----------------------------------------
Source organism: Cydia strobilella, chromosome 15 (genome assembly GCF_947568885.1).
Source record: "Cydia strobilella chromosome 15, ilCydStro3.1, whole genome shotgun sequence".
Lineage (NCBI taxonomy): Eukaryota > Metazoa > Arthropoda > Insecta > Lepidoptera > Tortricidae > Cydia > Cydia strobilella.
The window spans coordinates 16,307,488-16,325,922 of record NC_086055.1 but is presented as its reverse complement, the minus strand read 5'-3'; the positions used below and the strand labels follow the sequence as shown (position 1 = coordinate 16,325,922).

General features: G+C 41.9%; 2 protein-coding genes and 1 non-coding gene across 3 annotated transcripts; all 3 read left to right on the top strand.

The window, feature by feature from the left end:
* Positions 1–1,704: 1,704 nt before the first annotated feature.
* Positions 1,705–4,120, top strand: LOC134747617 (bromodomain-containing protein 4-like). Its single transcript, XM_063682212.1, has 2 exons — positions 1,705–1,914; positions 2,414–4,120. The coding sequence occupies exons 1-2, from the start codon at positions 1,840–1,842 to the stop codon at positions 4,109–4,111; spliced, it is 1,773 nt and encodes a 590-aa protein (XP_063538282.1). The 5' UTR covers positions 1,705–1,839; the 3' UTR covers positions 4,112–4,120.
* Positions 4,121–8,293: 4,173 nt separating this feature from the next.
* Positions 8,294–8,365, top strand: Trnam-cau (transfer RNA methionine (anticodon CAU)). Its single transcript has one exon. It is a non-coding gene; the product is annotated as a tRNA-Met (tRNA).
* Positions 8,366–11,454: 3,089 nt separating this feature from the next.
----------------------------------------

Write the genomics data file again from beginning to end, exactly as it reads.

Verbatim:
Source organism: Cydia strobilella, chromosome 15 (genome assembly GCF_947568885.1).
Source record: "Cydia strobilella chromosome 15, ilCydStro3.1, whole genome shotgun sequence".
Lineage (NCBI taxonomy): Eukaryota > Metazoa > Arthropoda > Insecta > Lepidoptera > Tortricidae > Cydia > Cydia strobilella.
The window spans coordinates 16,307,488-16,325,922 of record NC_086055.1 but is presented as its reverse complement, the minus strand read 5'-3'; the positions used below and the strand labels follow the sequence as shown (position 1 = coordinate 16,325,922).

General features: G+C 41.9%; 2 protein-coding genes and 1 non-coding gene across 3 annotated transcripts; all 3 read left to right on the top strand.

The window, feature by feature from the left end:
* Positions 1–1,704: 1,704 nt before the first annotated feature.
* Positions 1,705–4,120, top strand: LOC134747617 (bromodomain-containing protein 4-like). Its single transcript, XM_063682212.1, has 2 exons — positions 1,705–1,914; positions 2,414–4,120. The coding sequence occupies exons 1-2, from the start codon at positions 1,840–1,842 to the stop codon at positions 4,109–4,111; spliced, it is 1,773 nt and encodes a 590-aa protein (XP_063538282.1). The 5' UTR covers positions 1,705–1,839; the 3' UTR covers positions 4,112–4,120.
* Positions 4,121–8,293: 4,173 nt separating this feature from the next.
* Positions 8,294–8,365, top strand: Trnam-cau (transfer RNA methionine (anticodon CAU)). Its single transcript has one exon. It is a non-coding gene; the product is annotated as a tRNA-Met (tRNA).
* Positions 8,366–11,454: 3,089 nt separating this feature from the next.